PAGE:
Someday, Everyone Will Be a Programmer

Over the past few decades, Computer programming has ignited gallons of technological innovation, disrupting one industry after the other. For as long, programming has been a skilled task, a niche profession, art of sorts too. It has also made good programmers a rare breed. But I’ve started to imagine that in the coming years everyone will be able to program.

“Give a man a fish and he will eat for a day. Teach a man to fish and he will eat for the rest of his life.”

Most people already program their devices as end-users to a tiny extent, be it an iPhone or the heating thermostat. But a more diverse level of programming will reach the masses, sooner than one might think. It won’t be the same as one would perceive writing complex computer code. It will be more intuitive.

At the moment, the majority of programming is profit or research oriented. The mass programming that I anticipate will primarily be self-serve. Want your refrigerator to automatically order a watermelon and some cold beverages for home delivery based on periodic weather forecast checks? Just program it through your tablet. Want to replace a broken part in your juicer mixer? Just program the 3D printer to make a new one right at home. Want the carpet vacuumed before the in-laws arrive in the evening? Just program the personal robot at home to do so while you are at work.

This emergence is already being made possible due to:

1. Open hardware initiatives, that make device integration and prototyping easier than ever, like Arduino, Raspberry Pi, SparkFun, Seeed Studio, GTA04, Pandora Handheld, and its all going to be huge.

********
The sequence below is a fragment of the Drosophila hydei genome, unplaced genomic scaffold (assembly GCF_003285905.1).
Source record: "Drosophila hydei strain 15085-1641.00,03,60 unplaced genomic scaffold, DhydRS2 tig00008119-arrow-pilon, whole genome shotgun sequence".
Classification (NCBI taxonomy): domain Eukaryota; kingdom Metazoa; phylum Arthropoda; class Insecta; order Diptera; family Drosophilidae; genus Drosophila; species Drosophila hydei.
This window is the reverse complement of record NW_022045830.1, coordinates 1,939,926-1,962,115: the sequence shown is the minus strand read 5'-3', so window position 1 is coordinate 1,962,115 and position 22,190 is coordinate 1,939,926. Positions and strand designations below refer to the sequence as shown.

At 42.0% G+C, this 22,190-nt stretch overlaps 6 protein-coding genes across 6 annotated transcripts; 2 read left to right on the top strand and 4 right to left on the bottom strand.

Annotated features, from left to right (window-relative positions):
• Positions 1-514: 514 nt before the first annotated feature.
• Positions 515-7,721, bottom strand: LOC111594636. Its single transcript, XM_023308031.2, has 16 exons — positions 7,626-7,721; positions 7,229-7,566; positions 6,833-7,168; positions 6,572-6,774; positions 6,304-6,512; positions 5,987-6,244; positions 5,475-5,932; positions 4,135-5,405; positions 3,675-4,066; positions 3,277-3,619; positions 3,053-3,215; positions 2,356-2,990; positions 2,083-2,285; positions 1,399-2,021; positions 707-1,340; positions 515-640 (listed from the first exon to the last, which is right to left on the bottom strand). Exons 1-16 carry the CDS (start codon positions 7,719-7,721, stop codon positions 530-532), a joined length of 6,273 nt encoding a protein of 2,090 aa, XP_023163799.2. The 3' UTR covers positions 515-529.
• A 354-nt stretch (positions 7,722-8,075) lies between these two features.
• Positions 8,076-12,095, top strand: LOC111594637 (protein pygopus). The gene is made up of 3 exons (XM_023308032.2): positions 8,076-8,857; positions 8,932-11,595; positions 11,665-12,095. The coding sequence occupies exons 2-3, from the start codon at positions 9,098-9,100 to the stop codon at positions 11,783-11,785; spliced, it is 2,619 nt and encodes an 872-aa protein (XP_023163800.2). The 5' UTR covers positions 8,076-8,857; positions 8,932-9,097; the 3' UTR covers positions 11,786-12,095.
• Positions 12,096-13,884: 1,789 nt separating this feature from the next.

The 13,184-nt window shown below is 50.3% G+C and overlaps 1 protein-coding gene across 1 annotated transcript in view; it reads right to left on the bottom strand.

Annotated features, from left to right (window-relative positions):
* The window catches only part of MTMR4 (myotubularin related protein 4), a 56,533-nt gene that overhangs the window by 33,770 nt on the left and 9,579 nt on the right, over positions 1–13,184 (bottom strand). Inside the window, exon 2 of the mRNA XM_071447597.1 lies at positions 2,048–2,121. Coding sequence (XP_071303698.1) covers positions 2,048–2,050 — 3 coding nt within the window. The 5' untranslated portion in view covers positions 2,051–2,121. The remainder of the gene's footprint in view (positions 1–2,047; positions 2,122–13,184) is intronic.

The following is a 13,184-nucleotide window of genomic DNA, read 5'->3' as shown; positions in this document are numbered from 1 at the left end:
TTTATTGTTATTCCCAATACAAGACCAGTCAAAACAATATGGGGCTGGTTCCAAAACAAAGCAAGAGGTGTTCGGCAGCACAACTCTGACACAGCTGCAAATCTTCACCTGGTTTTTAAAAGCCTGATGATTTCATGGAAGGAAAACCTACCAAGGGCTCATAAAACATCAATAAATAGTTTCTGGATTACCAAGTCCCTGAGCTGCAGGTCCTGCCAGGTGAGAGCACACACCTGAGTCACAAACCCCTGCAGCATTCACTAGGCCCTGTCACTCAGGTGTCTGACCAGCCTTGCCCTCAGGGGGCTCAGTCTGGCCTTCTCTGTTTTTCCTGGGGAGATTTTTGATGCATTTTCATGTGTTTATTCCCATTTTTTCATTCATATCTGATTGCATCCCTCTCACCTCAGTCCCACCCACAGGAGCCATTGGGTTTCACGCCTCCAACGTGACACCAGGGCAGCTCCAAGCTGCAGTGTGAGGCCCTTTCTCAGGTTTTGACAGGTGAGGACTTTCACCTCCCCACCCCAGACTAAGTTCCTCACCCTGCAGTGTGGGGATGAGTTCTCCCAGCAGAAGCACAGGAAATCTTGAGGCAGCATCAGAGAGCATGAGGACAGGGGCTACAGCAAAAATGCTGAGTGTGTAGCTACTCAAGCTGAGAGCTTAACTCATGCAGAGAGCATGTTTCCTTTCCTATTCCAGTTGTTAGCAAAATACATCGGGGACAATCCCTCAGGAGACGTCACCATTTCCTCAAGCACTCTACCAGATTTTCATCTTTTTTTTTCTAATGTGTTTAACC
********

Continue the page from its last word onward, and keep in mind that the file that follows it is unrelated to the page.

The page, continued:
2. Global ‘Learn to Code’ initiatives, that encourage programming as a fun activity for all, like Code Year 2012 (where 333,628 people have already enrolled at the time of writing this post), the UK government introducing programming lessons into British schools, and ‘The Academy for Software Engineering‘ – New York City’s first public high school that will actually train kids to develop software, and even the One Laptop per Child (OLPC) project will reach out to kids in under-developed nations.

3. Visual programming tools, that enable a simplified approach to developing applications, will also help accelerate the adoption of the self-serve programming culture, a bit like ifttt I suppose. But their UI/UX will take a few more years to achieve mass appeal. (Updated 21 Feb 2014: checkout some fascinating screenshots of Visual Programming Languages)

4. Community support – Years ago I read somewhere that “Institutions will try to preserve the problem to which they are the solution.” I believe programmers and hackers are not such institutions. We like to share, teach and learn in the process. The sheer volume of open source projects out in the wild is an evidence of this. The existing programming community will help thrive the Long Tail of mass programming.

Computer Science may remain to be for the elite, but someday, soon, self-serve programming is going to become a common man’s Swiss Army Knife.

Show Comments